Cupressocyparis leylandii
USDA Hardiness Zones: 5a to 9b
Leyland cypress is a very picturesque, vigorous, upright-growing evergreen with a pyramidal form and pleasant green color. It can be constantly pruned to maintain size and shape. This plant is excellent for screening and mass plantings.
Need a friend for this plant? Check out these great additions:
‘Bracken’s Brown Beauty’ Southern Magnolia
‘Gold Mound’ Spirea, Japanese Spirea; Japanese Meadowsweet; Spiraea x bumalda
‘Rose Creek’ Abelia, Glossy Abelia
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‘Yoshino’ Japanese Cedar, Yoshino Cryptomeria
‘Radicans’ Japanese Cedar, Blue-Green Japanese Cedar
‘Carolina Sapphire’ Cypress
Woody Ornamentals - Trees - Evergreen - Conifers
Growth Size:   Large Tree - 60 to 70 feet tall, 8 to 20 feet wide
Growth Habit:   Pyramidal
Features:   Easy To Grow, Long-lived, Screening
Deer Resistant, Drought Tolerant (once established), Heat Tolerant, Water once a week in extreme heat
Attracts:   
Garden Ideas:   
Urban Minimalist, Formal
Flower features:    
that bloom in
Fruit & seed features:    small brown cones that will ripen in summer through fall
Foliage type and color:    Evergreen, Green
Landscape Uses:    Windbreak, Hedges
Accent, Mass Planting, Specimen
Leyland Cypress is a Moderate maintenance plant
Growth Size:   Large Tree - 60 to 70 feet tall, 8 to 20 feet wide
Growth Rate:   Fast
Spacing:   10-12 ft apart
Exposure:   Full Sun to Partial Shade
Watering:   Moderate
Soil Types:      Well-Drained   Adapted to most soil types
General Plant Care:    Water your tree regularly in the first year after planting. Mulching can help conserve moisture and prevent weeds from competing for nutrients and water, but make sure mulch is limited to 2-3inches deep and does not pile up against the bark - no 'mulch volcanoes!'
General Planting Tips:    Trees do best when planted while dormant in fall or winter. Choose a site suited to your plant's light, soil, and space needs. Be sure to check how large your tree will be when fully grown, to avoid pruning chores or Dig a hole twice as wide but no deeper than the container. Remove tree from container and loosen roots slightly. Place the tree in the hole. Add soil back to the hole, ensuring the top of the soil from the container is even with the surrounding soil. Water well, and add more soil if needed. Add 2-3 inches of mulch around tree, taking care to keep away from trunk. See our FAQ page for more details on Mulching. Staking is generally not needed or recommended, as it can prevent the tree from growing strong roots.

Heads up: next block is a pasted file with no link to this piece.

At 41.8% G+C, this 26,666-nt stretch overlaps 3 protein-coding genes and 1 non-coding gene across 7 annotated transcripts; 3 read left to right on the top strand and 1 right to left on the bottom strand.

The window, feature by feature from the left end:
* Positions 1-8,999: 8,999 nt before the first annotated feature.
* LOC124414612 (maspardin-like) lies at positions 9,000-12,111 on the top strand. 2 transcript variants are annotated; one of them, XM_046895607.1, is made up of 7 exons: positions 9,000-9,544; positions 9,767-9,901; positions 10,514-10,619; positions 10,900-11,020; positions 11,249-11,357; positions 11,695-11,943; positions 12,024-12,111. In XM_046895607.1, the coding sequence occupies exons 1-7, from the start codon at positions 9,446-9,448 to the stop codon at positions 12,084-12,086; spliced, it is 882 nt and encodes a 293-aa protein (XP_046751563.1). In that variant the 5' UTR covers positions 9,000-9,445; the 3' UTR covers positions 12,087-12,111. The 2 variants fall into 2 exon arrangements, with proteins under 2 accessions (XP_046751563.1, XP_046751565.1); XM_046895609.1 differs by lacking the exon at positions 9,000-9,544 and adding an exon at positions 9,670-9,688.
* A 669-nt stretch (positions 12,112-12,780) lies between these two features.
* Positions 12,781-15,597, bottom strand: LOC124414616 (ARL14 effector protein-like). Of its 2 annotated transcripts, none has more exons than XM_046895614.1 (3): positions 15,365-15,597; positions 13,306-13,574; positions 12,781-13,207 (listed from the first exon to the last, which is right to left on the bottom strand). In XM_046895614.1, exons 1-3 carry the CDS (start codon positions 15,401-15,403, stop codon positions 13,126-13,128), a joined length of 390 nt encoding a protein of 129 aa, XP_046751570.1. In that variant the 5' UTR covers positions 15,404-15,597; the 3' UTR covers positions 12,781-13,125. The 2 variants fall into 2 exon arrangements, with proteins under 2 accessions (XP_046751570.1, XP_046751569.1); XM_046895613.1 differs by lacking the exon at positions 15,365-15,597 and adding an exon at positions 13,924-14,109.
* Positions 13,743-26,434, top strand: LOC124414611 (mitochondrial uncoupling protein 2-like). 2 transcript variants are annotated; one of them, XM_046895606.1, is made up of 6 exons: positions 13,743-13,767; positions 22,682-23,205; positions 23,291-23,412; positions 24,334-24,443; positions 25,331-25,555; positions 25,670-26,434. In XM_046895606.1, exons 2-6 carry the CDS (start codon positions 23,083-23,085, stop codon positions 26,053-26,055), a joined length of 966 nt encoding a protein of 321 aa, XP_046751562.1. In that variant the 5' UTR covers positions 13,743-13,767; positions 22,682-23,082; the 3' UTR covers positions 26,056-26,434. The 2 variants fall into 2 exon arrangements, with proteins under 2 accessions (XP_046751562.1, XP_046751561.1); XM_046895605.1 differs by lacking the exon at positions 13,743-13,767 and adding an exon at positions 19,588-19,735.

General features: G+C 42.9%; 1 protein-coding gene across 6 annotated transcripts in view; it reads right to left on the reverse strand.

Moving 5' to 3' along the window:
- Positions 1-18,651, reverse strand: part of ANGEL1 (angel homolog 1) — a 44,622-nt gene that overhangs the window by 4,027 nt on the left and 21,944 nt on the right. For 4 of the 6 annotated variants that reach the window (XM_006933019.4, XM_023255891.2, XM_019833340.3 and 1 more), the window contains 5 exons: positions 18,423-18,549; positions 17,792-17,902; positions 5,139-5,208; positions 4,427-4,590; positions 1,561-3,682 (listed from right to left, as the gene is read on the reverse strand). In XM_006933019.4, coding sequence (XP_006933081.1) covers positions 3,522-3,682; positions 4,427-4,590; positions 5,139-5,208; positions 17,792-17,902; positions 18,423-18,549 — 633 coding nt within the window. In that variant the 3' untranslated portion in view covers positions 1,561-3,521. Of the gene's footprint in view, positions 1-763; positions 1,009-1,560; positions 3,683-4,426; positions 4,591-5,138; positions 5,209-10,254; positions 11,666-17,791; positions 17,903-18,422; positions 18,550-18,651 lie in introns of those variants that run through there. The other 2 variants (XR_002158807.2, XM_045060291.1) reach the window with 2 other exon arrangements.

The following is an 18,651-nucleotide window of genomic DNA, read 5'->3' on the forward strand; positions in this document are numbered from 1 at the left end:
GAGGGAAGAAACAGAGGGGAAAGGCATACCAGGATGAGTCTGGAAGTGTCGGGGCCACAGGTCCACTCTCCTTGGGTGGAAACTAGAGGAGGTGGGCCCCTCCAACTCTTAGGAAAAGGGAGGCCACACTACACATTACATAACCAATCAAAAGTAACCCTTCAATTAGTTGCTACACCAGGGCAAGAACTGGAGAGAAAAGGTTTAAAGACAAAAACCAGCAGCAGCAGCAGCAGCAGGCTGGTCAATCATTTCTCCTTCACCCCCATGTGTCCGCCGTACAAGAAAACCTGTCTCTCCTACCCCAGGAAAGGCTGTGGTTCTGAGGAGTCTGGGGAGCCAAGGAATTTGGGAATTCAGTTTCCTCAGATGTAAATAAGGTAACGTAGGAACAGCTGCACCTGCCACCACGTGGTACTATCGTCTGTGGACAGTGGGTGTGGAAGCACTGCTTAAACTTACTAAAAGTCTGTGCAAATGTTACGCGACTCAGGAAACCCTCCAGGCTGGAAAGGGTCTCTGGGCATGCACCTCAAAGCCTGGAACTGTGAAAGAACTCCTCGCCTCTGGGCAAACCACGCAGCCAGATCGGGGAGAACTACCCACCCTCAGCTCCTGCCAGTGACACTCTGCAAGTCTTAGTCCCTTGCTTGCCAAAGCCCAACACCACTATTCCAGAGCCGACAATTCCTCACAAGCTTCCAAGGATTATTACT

General Fertilizing Tips:    Trees typically do not require fertilizer.
General Pruning suggestions:    Pruning should not be required if the tree is selected to fit the available space. If pruning is needed to maintain hight and shape, do not use wound paint over the cut - the tree will create its own 'scab'. You may wish to prune lower branches of deciduous trees as they grow taller to maintain a safe walking area underneath. Do not prune the 'leader' or main shoot of the tree.
USDA Hardiness Zones: 5a to 9b

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